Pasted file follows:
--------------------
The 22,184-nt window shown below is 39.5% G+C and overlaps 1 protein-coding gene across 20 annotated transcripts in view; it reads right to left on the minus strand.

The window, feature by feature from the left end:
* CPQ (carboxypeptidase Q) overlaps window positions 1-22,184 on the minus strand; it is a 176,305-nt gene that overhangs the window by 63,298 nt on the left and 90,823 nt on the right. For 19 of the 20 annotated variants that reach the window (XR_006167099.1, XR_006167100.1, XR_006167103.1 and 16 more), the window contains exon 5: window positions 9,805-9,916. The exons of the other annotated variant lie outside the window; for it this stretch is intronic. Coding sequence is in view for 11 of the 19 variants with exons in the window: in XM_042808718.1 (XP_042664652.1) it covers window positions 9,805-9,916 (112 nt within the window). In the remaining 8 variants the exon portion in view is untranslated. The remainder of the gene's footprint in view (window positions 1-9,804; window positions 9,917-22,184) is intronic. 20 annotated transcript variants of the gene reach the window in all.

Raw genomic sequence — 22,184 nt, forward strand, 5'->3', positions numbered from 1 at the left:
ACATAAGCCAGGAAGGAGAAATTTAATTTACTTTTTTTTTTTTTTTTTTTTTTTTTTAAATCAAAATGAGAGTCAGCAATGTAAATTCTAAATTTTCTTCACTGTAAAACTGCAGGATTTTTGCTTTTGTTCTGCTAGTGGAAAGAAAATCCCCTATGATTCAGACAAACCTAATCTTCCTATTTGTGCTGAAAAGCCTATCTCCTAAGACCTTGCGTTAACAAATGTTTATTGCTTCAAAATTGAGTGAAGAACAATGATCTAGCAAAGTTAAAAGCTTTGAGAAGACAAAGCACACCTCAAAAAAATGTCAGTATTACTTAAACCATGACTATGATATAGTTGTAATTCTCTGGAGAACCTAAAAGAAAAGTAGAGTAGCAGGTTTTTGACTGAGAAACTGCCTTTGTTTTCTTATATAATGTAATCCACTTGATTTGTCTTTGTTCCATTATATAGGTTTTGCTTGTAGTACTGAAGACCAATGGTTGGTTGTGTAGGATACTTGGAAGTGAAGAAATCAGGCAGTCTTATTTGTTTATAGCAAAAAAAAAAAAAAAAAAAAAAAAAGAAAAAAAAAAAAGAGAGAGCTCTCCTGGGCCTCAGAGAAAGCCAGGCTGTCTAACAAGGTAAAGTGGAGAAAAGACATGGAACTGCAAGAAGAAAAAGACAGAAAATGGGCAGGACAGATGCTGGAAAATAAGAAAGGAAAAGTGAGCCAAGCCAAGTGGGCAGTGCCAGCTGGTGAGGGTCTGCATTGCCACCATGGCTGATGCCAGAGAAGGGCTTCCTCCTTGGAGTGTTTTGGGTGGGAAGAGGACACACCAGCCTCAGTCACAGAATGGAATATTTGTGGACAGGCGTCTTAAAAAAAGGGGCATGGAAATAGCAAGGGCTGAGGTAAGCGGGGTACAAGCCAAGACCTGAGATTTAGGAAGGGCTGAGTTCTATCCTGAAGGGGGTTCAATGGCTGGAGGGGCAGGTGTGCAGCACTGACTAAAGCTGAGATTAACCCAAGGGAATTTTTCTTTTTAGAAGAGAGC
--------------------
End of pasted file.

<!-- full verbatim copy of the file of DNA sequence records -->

The 22,184-nt window shown below is 39.5% G+C and overlaps 1 protein-coding gene across 20 annotated transcripts in view; it reads right to left on the minus strand.

The window, feature by feature from the left end:
* CPQ (carboxypeptidase Q) overlaps window positions 1-22,184 on the minus strand; it is a 176,305-nt gene that overhangs the window by 63,298 nt on the left and 90,823 nt on the right. For 19 of the 20 annotated variants that reach the window (XR_006167099.1, XR_006167100.1, XR_006167103.1 and 16 more), the window contains exon 5: window positions 9,805-9,916. The exons of the other annotated variant lie outside the window; for it this stretch is intronic. Coding sequence is in view for 11 of the 19 variants with exons in the window: in XM_042808718.1 (XP_042664652.1) it covers window positions 9,805-9,916 (112 nt within the window). In the remaining 8 variants the exon portion in view is untranslated. The remainder of the gene's footprint in view (window positions 1-9,804; window positions 9,917-22,184) is intronic. 20 annotated transcript variants of the gene reach the window in all.

Raw genomic sequence — 22,184 nt, forward strand, 5'->3', positions numbered from 1 at the left:
ACATAAGCCAGGAAGGAGAAATTTAATTTACTTTTTTTTTTTTTTTTTTTTTTTTTTAAATCAAAATGAGAGTCAGCAATGTAAATTCTAAATTTTCTTCACTGTAAAACTGCAGGATTTTTGCTTTTGTTCTGCTAGTGGAAAGAAAATCCCCTATGATTCAGACAAACCTAATCTTCCTATTTGTGCTGAAAAGCCTATCTCCTAAGACCTTGCGTTAACAAATGTTTATTGCTTCAAAATTGAGTGAAGAACAATGATCTAGCAAAGTTAAAAGCTTTGAGAAGACAAAGCACACCTCAAAAAAATGTCAGTATTACTTAAACCATGACTATGATATAGTTGTAATTCTCTGGAGAACCTAAAAGAAAAGTAGAGTAGCAGGTTTTTGACTGAGAAACTGCCTTTGTTTTCTTATATAATGTAATCCACTTGATTTGTCTTTGTTCCATTATATAGGTTTTGCTTGTAGTACTGAAGACCAATGGTTGGTTGTGTAGGATACTTGGAAGTGAAGAAATCAGGCAGTCTTATTTGTTTATAGCAAAAAAAAAAAAAAAAAAAAAAAAAGAAAAAAAAAAAAGAGAGAGCTCTCCTGGGCCTCAGAGAAAGCCAGGCTGTCTAACAAGGTAAAGTGGAGAAAAGACATGGAACTGCAAGAAGAAAAAGACAGAAAATGGGCAGGACAGATGCTGGAAAATAAGAAAGGAAAAGTGAGCCAAGCCAAGTGGGCAGTGCCAGCTGGTGAGGGTCTGCATTGCCACCATGGCTGATGCCAGAGAAGGGCTTCCTCCTTGGAGTGTTTTGGGTGGGAAGAGGACACACCAGCCTCAGTCACAGAATGGAATATTTGTGGACAGGCGTCTTAAAAAAAGGGGCATGGAAATAGCAAGGGCTGAGGTAAGCGGGGTACAAGCCAAGACCTGAGATTTAGGAAGGGCTGAGTTCTATCCTGAAGGGGGTTCAATGGCTGGAGGGGCAGGTGTGCAGCACTGACTAAAGCTGAGATTAACCCAAGGGAATTTTTCTTTTTAGAAGAGAGC